Posts Tagged ‘anxiety’

I’ve been meaning to write.

I’ve been meaning to write about pain and loss and grief and the importance of finding small joys.  I’ve been meaning to write about uncertainty and inevitability, the uncomfortable position of navigating a friend’s mourning process in hopes of offering solace and support, and the even more difficult conversations you have with people for whom hope is not an option, but neither is defeat.

I’ve been meaning to write about my own anxiety and the endless one-note symphony of my creative failure.   I’ve been meaning to write about the hard, dull thud in one’s soul when, just for a moment, you catch of glimpse of your place in the universe.   I’ve been meaning to write about fear – fear of having traveled the wrong path for too long, the fear of aging and the unspoken powers of youth.    I’ve been meaning to write about the inequities of physical beauty, and raw, tangible talent versus much-practiced, lesser abilities.

But when I sit down to arrange any of this in a reasonable, logical fashion I get stuck on how unreasonable and illogical it all is.  And I feel helpless.  I cannot give myself the attributes I do not possess and I cannot change the circumstances of those I see around me.   And really, they aren’t in the same realm are they?  Absolute loss and misguided expectations are two different aspects of the hard parts of life.

And so I haven’t written at all because I don’t know what to say.

I tell myself to keep seeking out the small joys – dancing in the living room with my kids, singing in the car, enjoying that first cup of coffee in the morning.  I tell myself that as long as I’m alive and healthy with a roof over my head I can still work out the feelings of inadequacy and failure.  I tell myself that the time to save face and hold back is over.  There’s nothing to save; let people look and laugh or look and admire or ignore it all.  But there really is nothing to be saved for later.

Give it all now.  Give it all you’ve got.

small joys

It’s amazing how bogged down we can get with our own anxiety and self doubt. I woke up this morning and mentally ran through all the possible failure scenarios for my show tomorrow night at the Hotel Utah.  Just a month ago I was impressed by my ability to do what I’m doing and eager to share it with an audience.  This morning I’m wondering what the hell I was thinking when I decided to do this show.  Do you really think you can pull this off, asks that nagging little voice in my head. And the truth is, I don’t know.  It will be what it will be.  But I do know that running failure scenarios serves no purpose, or does it?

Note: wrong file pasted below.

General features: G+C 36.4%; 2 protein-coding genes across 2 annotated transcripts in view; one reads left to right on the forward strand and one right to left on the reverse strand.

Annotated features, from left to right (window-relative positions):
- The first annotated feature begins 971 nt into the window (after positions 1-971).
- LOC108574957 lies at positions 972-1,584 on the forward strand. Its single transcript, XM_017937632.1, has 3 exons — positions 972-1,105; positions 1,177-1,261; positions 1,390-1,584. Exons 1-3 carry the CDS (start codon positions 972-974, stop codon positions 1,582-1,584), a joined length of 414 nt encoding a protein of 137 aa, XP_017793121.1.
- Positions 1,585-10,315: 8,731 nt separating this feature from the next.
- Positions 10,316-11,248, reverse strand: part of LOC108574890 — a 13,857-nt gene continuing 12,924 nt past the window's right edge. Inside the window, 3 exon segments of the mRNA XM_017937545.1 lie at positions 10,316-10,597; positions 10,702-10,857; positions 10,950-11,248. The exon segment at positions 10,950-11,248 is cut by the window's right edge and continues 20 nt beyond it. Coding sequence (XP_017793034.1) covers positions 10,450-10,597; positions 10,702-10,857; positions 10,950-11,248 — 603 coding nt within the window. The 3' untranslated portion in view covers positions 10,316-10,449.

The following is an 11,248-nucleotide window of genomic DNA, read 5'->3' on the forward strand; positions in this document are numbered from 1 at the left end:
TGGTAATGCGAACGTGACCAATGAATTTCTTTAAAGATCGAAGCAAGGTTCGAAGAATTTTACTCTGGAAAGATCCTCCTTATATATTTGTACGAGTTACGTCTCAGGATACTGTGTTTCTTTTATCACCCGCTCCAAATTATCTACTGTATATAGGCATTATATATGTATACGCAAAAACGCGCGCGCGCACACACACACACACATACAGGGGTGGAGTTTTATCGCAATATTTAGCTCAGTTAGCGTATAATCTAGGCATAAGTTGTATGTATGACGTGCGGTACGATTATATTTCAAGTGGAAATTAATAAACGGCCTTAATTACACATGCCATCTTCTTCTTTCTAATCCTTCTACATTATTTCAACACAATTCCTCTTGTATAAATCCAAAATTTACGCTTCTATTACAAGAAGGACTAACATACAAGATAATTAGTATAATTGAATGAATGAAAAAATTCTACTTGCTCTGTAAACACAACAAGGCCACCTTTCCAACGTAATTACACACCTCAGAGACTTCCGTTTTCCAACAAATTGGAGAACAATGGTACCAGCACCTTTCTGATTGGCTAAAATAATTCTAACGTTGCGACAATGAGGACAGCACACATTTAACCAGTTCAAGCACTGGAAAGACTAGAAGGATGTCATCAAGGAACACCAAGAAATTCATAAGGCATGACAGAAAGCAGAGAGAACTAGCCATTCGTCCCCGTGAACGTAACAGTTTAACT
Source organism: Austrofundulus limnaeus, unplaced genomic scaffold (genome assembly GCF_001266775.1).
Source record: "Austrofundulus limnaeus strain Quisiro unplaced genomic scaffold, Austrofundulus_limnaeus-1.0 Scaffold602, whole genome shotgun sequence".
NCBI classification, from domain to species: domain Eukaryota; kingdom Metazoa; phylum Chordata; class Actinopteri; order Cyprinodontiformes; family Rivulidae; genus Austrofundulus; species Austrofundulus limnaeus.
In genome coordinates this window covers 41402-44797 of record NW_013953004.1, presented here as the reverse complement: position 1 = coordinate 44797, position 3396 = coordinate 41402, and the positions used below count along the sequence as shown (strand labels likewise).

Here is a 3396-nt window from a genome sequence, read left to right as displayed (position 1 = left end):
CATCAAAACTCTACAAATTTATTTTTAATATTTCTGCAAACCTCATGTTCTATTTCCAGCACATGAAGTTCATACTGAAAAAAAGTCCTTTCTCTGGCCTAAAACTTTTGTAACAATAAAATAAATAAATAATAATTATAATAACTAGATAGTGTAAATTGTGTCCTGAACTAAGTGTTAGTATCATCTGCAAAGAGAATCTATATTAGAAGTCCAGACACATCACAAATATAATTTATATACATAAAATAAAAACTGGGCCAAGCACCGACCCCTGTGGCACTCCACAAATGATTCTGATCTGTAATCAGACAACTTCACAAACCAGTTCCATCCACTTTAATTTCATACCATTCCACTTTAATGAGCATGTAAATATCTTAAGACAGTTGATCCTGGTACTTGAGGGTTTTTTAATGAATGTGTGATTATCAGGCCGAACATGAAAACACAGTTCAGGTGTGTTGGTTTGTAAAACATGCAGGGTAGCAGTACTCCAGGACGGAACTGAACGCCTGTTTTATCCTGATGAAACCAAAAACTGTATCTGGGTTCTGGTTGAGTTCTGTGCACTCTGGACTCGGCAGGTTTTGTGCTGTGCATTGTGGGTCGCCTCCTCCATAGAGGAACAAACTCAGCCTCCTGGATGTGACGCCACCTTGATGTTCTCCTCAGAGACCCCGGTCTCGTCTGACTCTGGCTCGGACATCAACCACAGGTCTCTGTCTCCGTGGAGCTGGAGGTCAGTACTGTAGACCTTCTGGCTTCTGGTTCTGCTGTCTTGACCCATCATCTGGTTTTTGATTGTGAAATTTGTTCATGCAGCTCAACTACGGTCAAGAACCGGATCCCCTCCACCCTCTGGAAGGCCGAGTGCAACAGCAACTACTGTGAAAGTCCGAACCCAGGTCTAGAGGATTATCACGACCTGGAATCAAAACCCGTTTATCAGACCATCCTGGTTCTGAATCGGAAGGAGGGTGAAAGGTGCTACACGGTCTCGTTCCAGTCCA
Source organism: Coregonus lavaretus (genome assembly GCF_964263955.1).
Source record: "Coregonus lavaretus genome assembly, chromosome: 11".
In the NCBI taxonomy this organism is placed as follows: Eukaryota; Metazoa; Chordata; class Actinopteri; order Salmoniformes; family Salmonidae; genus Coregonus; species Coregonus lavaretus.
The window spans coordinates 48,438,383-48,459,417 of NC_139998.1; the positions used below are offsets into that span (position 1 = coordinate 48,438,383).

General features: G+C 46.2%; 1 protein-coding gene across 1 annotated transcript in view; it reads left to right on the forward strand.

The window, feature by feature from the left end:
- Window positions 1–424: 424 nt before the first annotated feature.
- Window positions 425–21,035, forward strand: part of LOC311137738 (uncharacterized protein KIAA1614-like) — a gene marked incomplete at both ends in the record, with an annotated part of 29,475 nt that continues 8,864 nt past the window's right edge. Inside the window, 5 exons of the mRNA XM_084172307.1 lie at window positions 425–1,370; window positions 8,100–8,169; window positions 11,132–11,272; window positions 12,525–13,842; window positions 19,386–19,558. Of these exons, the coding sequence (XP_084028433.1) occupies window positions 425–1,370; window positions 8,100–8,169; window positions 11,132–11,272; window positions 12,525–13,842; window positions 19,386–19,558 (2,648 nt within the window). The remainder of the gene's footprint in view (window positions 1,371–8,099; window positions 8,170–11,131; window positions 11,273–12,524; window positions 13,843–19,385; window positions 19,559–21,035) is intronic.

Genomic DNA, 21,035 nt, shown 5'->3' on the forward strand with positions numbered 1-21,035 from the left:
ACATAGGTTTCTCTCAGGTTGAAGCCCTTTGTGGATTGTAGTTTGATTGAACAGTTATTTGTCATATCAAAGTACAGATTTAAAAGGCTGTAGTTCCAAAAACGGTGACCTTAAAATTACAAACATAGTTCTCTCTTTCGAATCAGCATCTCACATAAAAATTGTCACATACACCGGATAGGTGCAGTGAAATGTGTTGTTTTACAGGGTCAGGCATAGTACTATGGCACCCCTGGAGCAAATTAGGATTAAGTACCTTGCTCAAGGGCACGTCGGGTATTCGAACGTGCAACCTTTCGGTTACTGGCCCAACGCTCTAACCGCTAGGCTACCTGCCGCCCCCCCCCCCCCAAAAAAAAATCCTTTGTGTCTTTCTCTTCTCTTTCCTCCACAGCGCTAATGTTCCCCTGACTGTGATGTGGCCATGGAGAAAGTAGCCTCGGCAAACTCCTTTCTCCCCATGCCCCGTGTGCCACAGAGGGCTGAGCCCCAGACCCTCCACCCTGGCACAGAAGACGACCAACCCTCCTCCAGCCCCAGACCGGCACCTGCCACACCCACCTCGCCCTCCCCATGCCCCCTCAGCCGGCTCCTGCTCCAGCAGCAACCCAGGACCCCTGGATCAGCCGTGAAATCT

My oldest son is starting junior high next fall.  Diagnosed with Asperger’s Syndrome in kindergarten, his early school years were rocky to say the least, but at the transitional IEP (Individual Education Plan) meeting I attended this week, the teachers and administrators declared him a success story.  Later that same day he and I attended an orientation meeting at the junior high for all incoming students.  As we walked out of the meeting I knew that look on his face.  He was worried.

 “What’s wrong,” I asked.

 “I think I’m going to get bad grades and detention.  It sounds like it’s going to be hard,” he said.

 I know my son pretty well, and while my impulse was to give him a big ol’ “Oh, you’ll do fine!” I knew that a blanket of soft, fluffy platitudes wouldn’t even begin to cover his anxieties. Instead I decided to break it down. What if he did get a bad grade, what could he do? He could work harder on his homework; he could ask for help from his teacher or his parents. He could make sure he understood what was expected of him, even if he had to ask a lot of questions.  Why did he think he would get detention?  Which school rules seemed hard to understand or follow?  And so it went all the way home.  At the end of the talk I told him about the IEP meeting and how his teachers spoke highly of him; he’s been getting good grades, seems to excel at math and has even developed a few friendships.   He seemed pleased to know his teachers liked him and he even gave himself a pat on the back for being a good math student.  Did this dispel his anxiety?  Not completely, but it seemed to assuage his fears in that moment.

Getting through a short set at Hotel Utah is about a zillion times easier than navigating junior high (and I’ve already done that, so there’s a whole different perspective on the situation).  Still, I’m nervous and so I’m going to follow my own lead and run some of those failure scenarios and figure out what I might do should any of them come to pass.   

As far as I can tell, rock and roll is all about swagger, getting your super ego blotto and taping directly into your inner wild child, the id.   There’s not a lot of swagger to my plan.  But then, my inner wild child is 42.  Perhaps creative problem solving is the new Jack Daniels of the middle aged synth pop set.

Or not.

I’ll let you know.